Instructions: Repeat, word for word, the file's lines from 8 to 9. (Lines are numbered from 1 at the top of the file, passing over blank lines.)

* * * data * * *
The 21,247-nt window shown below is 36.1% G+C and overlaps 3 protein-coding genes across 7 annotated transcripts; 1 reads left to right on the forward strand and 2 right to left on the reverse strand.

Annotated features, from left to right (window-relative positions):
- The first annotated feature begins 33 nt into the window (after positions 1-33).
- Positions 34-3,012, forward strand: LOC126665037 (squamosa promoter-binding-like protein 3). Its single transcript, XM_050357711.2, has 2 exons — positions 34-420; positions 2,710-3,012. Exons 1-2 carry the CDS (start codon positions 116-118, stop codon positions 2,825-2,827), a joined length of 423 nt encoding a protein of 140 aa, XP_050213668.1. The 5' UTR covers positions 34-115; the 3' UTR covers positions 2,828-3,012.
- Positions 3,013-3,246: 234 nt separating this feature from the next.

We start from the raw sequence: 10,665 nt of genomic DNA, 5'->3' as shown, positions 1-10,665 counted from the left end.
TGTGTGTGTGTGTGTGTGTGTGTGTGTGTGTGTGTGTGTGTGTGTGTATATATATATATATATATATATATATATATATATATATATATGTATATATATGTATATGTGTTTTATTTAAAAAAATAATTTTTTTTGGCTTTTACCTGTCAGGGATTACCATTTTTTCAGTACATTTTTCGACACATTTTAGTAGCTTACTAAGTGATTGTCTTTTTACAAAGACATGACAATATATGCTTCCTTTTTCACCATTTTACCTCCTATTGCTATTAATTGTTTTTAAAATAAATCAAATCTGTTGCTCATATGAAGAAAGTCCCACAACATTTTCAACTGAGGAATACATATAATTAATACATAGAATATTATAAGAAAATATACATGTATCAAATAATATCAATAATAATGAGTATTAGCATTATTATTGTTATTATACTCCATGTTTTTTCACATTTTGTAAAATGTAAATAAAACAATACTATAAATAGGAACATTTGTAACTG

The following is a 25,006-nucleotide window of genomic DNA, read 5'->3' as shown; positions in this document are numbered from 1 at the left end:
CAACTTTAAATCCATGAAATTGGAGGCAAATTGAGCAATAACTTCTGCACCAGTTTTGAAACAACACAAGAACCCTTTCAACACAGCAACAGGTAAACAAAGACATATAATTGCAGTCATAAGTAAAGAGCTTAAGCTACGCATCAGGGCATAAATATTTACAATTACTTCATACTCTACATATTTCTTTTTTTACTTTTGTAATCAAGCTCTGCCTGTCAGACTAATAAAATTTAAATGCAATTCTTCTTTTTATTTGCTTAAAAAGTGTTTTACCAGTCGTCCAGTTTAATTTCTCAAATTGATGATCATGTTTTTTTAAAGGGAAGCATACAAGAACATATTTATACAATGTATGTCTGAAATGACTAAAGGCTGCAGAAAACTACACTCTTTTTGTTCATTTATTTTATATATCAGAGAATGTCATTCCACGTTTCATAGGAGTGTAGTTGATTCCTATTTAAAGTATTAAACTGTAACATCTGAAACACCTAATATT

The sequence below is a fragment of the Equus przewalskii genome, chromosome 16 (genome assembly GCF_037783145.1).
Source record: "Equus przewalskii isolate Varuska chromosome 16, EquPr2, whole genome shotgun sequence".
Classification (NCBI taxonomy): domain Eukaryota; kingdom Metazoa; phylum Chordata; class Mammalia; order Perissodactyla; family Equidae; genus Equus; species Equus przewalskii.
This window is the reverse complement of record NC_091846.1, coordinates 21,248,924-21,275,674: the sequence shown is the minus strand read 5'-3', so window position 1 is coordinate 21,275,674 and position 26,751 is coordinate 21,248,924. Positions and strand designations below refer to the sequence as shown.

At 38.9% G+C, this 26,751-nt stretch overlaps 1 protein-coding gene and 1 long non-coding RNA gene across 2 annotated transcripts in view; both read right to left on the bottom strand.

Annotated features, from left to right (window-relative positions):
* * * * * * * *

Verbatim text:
The following is a 25,006-nucleotide window of genomic DNA, read 5'->3' as shown; positions in this document are numbered from 1 at the left end:
CAACTTTAAATCCATGAAATTGGAGGCAAATTGAGCAATAACTTCTGCACCAGTTTTGAAACAACACAAGAACCCTTTCAACACAGCAACAGGTAAACAAAGACATATAATTGCAGTCATAAGTAAAGAGCTTAAGCTACGCATCAGGGCATAAATATTTACAATTACTTCATACTCTACATATTTCTTTTTTTACTTTTGTAATCAAGCTCTGCCTGTCAGACTAATAAAATTTAAATGCAATTCTTCTTTTTATTTGCTTAAAAAGTGTTTTACCAGTCGTCCAGTTTAATTTCTCAAATTGATGATCATGTTTTTTTAAAGGGAAGCATACAAGAACATATTTATACAATGTATGTCTGAAATGACTAAAGGCTGCAGAAAACTACACTCTTTTTGTTCATTTATTTTATATATCAGAGAATGTCATTCCACGTTTCATAGGAGTGTAGTTGATTCCTATTTAAAGTATTAAACTGTAACATCTGAAACACCTAATATT